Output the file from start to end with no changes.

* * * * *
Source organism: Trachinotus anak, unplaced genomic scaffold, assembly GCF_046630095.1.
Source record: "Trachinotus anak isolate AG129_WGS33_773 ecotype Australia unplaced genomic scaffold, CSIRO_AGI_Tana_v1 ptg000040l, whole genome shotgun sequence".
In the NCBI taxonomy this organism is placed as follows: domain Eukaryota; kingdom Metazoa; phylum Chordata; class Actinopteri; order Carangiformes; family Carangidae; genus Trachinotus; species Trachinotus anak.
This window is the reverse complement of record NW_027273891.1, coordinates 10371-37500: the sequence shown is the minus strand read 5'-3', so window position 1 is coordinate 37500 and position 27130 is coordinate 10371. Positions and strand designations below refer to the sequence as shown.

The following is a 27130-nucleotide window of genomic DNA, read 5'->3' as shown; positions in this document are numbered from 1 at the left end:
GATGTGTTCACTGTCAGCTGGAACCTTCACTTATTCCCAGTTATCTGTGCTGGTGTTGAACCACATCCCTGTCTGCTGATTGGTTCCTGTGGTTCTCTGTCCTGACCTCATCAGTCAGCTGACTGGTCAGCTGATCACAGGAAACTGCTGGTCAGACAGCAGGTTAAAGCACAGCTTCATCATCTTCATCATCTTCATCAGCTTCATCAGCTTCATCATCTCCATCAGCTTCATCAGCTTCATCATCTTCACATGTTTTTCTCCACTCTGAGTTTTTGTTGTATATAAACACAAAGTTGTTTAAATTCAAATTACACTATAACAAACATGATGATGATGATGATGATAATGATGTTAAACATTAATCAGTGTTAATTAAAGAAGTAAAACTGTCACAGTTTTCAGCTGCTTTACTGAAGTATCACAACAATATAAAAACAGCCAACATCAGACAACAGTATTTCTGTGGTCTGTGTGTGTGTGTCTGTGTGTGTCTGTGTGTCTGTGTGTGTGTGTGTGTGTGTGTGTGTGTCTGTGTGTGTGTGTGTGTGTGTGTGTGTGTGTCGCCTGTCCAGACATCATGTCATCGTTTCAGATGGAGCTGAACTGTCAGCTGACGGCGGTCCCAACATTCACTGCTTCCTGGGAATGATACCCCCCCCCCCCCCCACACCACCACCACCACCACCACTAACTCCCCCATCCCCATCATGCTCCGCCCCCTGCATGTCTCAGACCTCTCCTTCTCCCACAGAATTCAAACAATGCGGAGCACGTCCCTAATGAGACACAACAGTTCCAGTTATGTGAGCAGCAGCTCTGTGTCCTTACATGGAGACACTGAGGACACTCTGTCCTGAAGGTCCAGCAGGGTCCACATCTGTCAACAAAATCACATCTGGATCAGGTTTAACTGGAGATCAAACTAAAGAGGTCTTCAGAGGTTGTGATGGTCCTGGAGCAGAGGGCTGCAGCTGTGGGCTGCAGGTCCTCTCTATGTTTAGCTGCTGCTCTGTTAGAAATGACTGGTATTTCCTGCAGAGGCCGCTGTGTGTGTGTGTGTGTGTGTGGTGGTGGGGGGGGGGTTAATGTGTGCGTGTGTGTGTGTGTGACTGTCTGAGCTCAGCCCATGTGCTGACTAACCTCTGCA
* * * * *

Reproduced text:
Source organism: Trachinotus anak, unplaced genomic scaffold, assembly GCF_046630095.1.
Source record: "Trachinotus anak isolate AG129_WGS33_773 ecotype Australia unplaced genomic scaffold, CSIRO_AGI_Tana_v1 ptg000040l, whole genome shotgun sequence".
In the NCBI taxonomy this organism is placed as follows: domain Eukaryota; kingdom Metazoa; phylum Chordata; class Actinopteri; order Carangiformes; family Carangidae; genus Trachinotus; species Trachinotus anak.
This window is the reverse complement of record NW_027273891.1, coordinates 10371-37500: the sequence shown is the minus strand read 5'-3', so window position 1 is coordinate 37500 and position 27130 is coordinate 10371. Positions and strand designations below refer to the sequence as shown.

The following is a 27130-nucleotide window of genomic DNA, read 5'->3' as shown; positions in this document are numbered from 1 at the left end:
GATGTGTTCACTGTCAGCTGGAACCTTCACTTATTCCCAGTTATCTGTGCTGGTGTTGAACCACATCCCTGTCTGCTGATTGGTTCCTGTGGTTCTCTGTCCTGACCTCATCAGTCAGCTGACTGGTCAGCTGATCACAGGAAACTGCTGGTCAGACAGCAGGTTAAAGCACAGCTTCATCATCTTCATCATCTTCATCAGCTTCATCAGCTTCATCATCTCCATCAGCTTCATCAGCTTCATCATCTTCACATGTTTTTCTCCACTCTGAGTTTTTGTTGTATATAAACACAAAGTTGTTTAAATTCAAATTACACTATAACAAACATGATGATGATGATGATGATAATGATGTTAAACATTAATCAGTGTTAATTAAAGAAGTAAAACTGTCACAGTTTTCAGCTGCTTTACTGAAGTATCACAACAATATAAAAACAGCCAACATCAGACAACAGTATTTCTGTGGTCTGTGTGTGTGTGTCTGTGTGTGTCTGTGTGTCTGTGTGTGTGTGTGTGTGTGTGTGTGTGTCTGTGTGTGTGTGTGTGTGTGTGTGTGTGTGTCGCCTGTCCAGACATCATGTCATCGTTTCAGATGGAGCTGAACTGTCAGCTGACGGCGGTCCCAACATTCACTGCTTCCTGGGAATGATACCCCCCCCCCCCCCCACACCACCACCACCACCACCACTAACTCCCCCATCCCCATCATGCTCCGCCCCCTGCATGTCTCAGACCTCTCCTTCTCCCACAGAATTCAAACAATGCGGAGCACGTCCCTAATGAGACACAACAGTTCCAGTTATGTGAGCAGCAGCTCTGTGTCCTTACATGGAGACACTGAGGACACTCTGTCCTGAAGGTCCAGCAGGGTCCACATCTGTCAACAAAATCACATCTGGATCAGGTTTAACTGGAGATCAAACTAAAGAGGTCTTCAGAGGTTGTGATGGTCCTGGAGCAGAGGGCTGCAGCTGTGGGCTGCAGGTCCTCTCTATGTTTAGCTGCTGCTCTGTTAGAAATGACTGGTATTTCCTGCAGAGGCCGCTGTGTGTGTGTGTGTGTGTGTGGTGGTGGGGGGGGGGTTAATGTGTGCGTGTGTGTGTGTGTGACTGTCTGAGCTCAGCCCATGTGCTGACTAACCTCTGCA